Learn about cataracts to see more clearly | TahoeDailyTribune.com

Learn about cataracts to see more clearly

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The National Eye Institute says that, by age 80, more than half of all Americans either have a cataract or have had cataract surgery.

Many people take their vision for granted until a problem arises that affects their ability to see. While certain conditions may occur suddenly, others develop more gradually and may not even be noticeable until the problem has progressed significantly.

Cataracts is a common vision problem that is often associated with aging. The National Eye Institute says that, by age 80, more than half of all Americans either have a cataract or have had cataract surgery. Prevent Blindness America says there are more cases of cataracts worldwide than there are of glaucoma, macular degeneration and diabetic retinopathy combined. The American Optometric Association defines a cataract as a cloudy or opaque area in the normally clear lens of the eye. Depending on its size, cataracts can interfere with normal vision. They typically occur in people over the age of 55.

A cataract can be present in one or both eyes. The lens is responsible for helping to focus light or an image on the retina. In a healthy lens, fluid and protein is arranged in a precise way that keeps the lens clear, offers NEI. However, as one ages, the protein may clump together and start to cloud a small area of the lens. Over time, this clouding may grow. Researchers also suspect there are other causes to cataracts, such as smoking or diabetes. In addition, wear and tear on the lens can develop into cataract clouding. Significant alcohol consumption, UV radiation, eye surgery, and high myopia also may contribute to cataract formation.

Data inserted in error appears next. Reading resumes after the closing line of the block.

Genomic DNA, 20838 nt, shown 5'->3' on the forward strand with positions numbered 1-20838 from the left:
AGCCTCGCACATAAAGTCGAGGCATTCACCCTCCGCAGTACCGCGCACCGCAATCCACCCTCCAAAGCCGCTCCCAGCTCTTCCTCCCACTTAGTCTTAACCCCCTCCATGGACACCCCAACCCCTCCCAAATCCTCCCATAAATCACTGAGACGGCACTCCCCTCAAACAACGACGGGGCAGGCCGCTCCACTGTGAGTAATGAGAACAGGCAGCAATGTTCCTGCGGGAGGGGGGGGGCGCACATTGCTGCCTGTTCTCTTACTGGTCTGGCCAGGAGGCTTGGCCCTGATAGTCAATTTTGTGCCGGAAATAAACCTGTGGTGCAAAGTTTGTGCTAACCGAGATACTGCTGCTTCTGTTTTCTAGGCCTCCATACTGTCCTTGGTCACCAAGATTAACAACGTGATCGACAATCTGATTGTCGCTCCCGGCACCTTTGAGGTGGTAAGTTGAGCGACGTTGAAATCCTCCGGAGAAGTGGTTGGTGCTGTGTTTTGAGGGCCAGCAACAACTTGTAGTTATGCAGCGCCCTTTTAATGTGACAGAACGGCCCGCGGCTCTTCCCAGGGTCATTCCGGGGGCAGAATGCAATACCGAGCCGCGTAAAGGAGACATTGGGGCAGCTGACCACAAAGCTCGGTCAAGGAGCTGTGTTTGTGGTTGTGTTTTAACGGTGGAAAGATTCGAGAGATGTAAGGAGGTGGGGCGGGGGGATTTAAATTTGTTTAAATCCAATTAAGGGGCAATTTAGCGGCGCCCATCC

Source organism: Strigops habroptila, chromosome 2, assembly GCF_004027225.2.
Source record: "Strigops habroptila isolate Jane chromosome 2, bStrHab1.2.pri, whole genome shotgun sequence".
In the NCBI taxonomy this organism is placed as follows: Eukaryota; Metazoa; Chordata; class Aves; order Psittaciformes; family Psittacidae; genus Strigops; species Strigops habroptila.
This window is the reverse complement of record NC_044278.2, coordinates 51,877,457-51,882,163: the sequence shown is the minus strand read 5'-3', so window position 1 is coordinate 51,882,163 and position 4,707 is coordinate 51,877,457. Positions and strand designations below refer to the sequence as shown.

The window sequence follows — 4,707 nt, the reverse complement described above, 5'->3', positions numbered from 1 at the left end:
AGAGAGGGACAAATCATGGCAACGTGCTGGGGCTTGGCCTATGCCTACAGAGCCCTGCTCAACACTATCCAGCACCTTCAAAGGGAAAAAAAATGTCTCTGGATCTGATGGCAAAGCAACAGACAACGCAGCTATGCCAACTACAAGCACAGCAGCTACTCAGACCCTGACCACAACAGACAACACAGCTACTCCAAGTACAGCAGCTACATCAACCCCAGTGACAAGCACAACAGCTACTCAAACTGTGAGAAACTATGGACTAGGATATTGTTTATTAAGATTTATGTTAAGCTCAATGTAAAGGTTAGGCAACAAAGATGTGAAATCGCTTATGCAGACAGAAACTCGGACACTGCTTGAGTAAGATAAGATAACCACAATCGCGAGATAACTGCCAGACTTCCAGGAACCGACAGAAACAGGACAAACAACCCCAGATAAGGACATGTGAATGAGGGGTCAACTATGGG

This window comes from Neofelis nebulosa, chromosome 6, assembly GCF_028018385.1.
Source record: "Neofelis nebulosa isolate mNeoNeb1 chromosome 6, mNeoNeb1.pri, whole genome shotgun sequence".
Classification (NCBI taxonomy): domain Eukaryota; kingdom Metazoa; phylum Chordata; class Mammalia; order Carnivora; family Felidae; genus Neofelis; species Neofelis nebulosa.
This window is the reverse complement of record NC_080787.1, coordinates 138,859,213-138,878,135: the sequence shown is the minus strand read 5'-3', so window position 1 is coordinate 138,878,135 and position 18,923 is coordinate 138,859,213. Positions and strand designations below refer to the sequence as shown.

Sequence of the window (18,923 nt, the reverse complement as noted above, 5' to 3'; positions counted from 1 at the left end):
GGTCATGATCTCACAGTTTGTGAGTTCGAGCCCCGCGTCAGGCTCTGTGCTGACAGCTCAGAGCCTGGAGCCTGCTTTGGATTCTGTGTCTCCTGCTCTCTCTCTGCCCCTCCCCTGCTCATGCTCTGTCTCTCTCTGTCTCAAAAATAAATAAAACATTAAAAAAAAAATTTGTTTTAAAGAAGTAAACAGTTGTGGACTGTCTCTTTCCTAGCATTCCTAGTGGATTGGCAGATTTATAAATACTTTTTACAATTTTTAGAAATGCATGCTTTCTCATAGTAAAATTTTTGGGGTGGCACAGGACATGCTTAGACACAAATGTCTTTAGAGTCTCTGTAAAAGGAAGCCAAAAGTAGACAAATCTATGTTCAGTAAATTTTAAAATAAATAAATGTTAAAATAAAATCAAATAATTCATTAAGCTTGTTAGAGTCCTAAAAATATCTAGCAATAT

All About Vision says the types of cataracts include:

Subcapsular cataract, which occurs at the back of the lens;

Nuclear cataract, which forms deep in the central zone of the lens; and

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Cortical cataract, which starts as white opacities in the periphery of the lens and then grows inward.

The Mayo Clinic advises that there are no known methods to prevent cataracts or slow their progression. But choosing a healthy diet full of antioxidants, quitting bad habits like smoking, managing diabetes, and having regular eye examinations can help. It's also a good idea to wear sunglasses that block against UVA and UVB light when outdoors.

Cataracts can cause blurring of vision and even make it difficult to see in bright conditions. Colors may seem faded, night vision may be adversely affected and glare may be problematic. The AOA says that early cataracts typically are not treated and changes to prescriptions may provide temporary visual improvement. If a cataract progresses to the point that it affects one's ability to perform everyday tasks, surgery in which an artificial lens replaces the natural lens may be necessary.

Learn more about cataracts by visiting http://www.nei.nih.gov, http://www.aoa.org, or http://www.allaboutvision.com.